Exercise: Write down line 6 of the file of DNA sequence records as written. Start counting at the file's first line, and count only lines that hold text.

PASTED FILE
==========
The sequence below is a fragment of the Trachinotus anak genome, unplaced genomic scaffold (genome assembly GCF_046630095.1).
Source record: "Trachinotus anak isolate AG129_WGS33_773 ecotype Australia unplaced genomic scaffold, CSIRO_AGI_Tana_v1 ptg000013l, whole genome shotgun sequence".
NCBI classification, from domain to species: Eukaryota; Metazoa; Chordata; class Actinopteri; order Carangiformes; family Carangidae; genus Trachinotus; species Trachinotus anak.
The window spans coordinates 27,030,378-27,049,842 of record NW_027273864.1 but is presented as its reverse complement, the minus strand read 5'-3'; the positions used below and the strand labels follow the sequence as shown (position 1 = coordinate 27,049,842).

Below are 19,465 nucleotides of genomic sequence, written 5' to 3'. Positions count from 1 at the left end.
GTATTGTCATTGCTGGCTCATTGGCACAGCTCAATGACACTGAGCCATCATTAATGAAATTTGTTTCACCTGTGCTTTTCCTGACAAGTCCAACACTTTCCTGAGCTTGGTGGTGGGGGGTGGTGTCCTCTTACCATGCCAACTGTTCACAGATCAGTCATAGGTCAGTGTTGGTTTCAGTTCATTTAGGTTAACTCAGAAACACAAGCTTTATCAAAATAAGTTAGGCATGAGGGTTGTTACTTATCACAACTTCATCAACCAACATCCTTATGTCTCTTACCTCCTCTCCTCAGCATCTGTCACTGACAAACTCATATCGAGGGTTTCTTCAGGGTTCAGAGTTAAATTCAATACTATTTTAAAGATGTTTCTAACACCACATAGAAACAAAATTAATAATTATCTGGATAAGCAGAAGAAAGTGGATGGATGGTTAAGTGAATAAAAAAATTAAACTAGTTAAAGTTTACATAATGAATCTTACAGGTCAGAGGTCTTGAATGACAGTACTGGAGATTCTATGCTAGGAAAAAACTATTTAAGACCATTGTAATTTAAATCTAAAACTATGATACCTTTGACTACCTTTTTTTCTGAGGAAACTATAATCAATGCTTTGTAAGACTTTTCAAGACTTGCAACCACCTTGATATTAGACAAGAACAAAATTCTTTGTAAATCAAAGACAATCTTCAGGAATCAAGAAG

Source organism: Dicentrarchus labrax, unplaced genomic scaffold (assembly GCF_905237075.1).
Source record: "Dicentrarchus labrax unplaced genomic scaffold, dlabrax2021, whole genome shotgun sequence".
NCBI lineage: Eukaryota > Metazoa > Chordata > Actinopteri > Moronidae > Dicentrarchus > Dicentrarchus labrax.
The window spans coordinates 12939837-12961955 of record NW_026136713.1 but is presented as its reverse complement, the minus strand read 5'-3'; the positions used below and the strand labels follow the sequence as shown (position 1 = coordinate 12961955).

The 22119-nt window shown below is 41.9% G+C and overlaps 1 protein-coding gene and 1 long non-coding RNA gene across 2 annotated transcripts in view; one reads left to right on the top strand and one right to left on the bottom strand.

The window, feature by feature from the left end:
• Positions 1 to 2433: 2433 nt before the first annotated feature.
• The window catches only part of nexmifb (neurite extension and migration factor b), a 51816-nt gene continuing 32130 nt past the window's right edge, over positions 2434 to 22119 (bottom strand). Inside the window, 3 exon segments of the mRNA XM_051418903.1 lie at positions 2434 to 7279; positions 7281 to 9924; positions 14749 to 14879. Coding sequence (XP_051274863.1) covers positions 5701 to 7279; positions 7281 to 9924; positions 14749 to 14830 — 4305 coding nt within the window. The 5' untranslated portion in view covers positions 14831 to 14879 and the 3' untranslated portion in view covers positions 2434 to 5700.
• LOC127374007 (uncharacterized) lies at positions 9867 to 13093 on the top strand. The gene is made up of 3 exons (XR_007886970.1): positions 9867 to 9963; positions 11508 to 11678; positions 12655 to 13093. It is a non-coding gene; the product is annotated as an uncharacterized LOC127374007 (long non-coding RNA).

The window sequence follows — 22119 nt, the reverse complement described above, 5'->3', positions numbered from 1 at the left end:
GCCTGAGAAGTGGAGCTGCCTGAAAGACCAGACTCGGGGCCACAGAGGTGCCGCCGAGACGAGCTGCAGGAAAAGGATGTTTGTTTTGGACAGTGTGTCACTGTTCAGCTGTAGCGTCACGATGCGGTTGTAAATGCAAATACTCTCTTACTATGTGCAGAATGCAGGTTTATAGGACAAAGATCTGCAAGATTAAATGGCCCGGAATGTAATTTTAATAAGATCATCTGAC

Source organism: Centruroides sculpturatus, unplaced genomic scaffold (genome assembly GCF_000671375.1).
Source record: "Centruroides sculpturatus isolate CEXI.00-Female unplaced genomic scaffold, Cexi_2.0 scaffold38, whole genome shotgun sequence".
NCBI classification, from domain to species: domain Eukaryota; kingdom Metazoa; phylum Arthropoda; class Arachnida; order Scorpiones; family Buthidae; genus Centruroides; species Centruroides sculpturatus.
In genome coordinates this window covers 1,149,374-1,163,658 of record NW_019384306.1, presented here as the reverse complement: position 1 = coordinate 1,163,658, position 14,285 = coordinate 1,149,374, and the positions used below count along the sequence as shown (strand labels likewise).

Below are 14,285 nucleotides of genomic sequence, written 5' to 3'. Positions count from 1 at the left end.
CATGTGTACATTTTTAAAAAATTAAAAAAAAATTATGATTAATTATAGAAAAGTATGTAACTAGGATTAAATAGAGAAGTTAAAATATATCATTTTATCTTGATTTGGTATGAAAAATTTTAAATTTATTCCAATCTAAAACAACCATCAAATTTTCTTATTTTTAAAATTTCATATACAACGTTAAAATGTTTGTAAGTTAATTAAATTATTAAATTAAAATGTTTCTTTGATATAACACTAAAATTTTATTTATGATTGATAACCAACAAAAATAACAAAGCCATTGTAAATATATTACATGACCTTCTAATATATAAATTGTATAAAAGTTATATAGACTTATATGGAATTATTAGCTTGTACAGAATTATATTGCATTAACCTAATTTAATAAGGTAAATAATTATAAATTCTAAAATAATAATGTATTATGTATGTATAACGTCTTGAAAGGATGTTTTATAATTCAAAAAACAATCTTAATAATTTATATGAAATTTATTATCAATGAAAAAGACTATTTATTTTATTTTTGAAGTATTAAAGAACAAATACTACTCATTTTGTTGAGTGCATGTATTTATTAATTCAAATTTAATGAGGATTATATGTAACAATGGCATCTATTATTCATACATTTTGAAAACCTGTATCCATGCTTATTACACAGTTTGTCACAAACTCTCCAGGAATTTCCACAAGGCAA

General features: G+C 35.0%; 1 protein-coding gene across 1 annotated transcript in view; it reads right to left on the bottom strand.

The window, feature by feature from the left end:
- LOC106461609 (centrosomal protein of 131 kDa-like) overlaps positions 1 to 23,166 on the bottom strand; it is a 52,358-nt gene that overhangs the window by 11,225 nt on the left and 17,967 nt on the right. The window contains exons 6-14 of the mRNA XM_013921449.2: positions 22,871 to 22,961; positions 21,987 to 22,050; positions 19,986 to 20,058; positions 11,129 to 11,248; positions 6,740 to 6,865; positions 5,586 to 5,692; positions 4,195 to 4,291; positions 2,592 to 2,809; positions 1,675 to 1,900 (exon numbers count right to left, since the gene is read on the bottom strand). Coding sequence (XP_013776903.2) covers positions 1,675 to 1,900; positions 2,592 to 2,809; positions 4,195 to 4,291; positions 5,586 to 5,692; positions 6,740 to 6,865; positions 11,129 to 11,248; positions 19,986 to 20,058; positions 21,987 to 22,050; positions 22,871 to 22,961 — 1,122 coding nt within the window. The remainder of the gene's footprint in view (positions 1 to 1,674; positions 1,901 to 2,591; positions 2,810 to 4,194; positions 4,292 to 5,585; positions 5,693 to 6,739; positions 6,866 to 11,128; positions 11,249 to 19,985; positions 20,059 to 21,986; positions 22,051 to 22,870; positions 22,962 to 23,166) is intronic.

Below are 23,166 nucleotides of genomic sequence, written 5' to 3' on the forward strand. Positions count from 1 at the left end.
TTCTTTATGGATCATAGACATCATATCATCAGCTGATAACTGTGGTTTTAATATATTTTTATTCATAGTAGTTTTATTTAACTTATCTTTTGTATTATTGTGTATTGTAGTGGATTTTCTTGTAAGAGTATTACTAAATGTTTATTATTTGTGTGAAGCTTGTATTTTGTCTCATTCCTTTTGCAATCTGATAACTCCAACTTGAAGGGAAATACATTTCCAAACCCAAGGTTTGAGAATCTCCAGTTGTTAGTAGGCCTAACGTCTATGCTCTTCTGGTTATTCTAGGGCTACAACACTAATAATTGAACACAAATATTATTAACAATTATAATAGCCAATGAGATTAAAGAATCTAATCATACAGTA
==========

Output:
GTATTGTCATTGCTGGCTCATTGGCACAGCTCAATGACACTGAGCCATCATTAATGAAATTTGTTTCACCTGTGCTTTTCCTGACAAGTCCAACACTTTCCTGAGCTTGGTGGTGGGGGGTGGTGTCCTCTTACCATGCCAACTGTTCACAGATCAGTCATAGGTCAGTGTTGGTTTCAGTTCATTTAGGTTAACTCAGAAACACAAGCTTTATCAAAATAAGTTAGGCATGAGGGTTGTTACTTATCACAACTTCATCAACCAACATCCTTATGTCTCTTACCTCCTCTCCTCAGCATCTGTCACTGACAAACTCATATCGAGGGTTTCTTCAGGGTTCAGAGTTAAATTCAATACTATTTTAAAGATGTTTCTAACACCACATAGAAACAAAATTAATAATTATCTGGATAAGCAGAAGAAAGTGGATGGATGGTTAAGTGAATAAAAAAATTAAACTAGTTAAAGTTTACATAATGAATCTTACAGGTCAGAGGTCTTGAATGACAGTACTGGAGATTCTATGCTAGGAAAAAACTATTTAAGACCATTGTAATTTAAATCTAAAACTATGATACCTTTGACTACCTTTTTTTCTGAGGAAACTATAATCAATGCTTTGTAAGACTTTTCAAGACTTGCAACCACCTTGATATTAGACAAGAACAAAATTCTTTGTAAATCAAAGACAATCTTCAGGAATCAAGAAG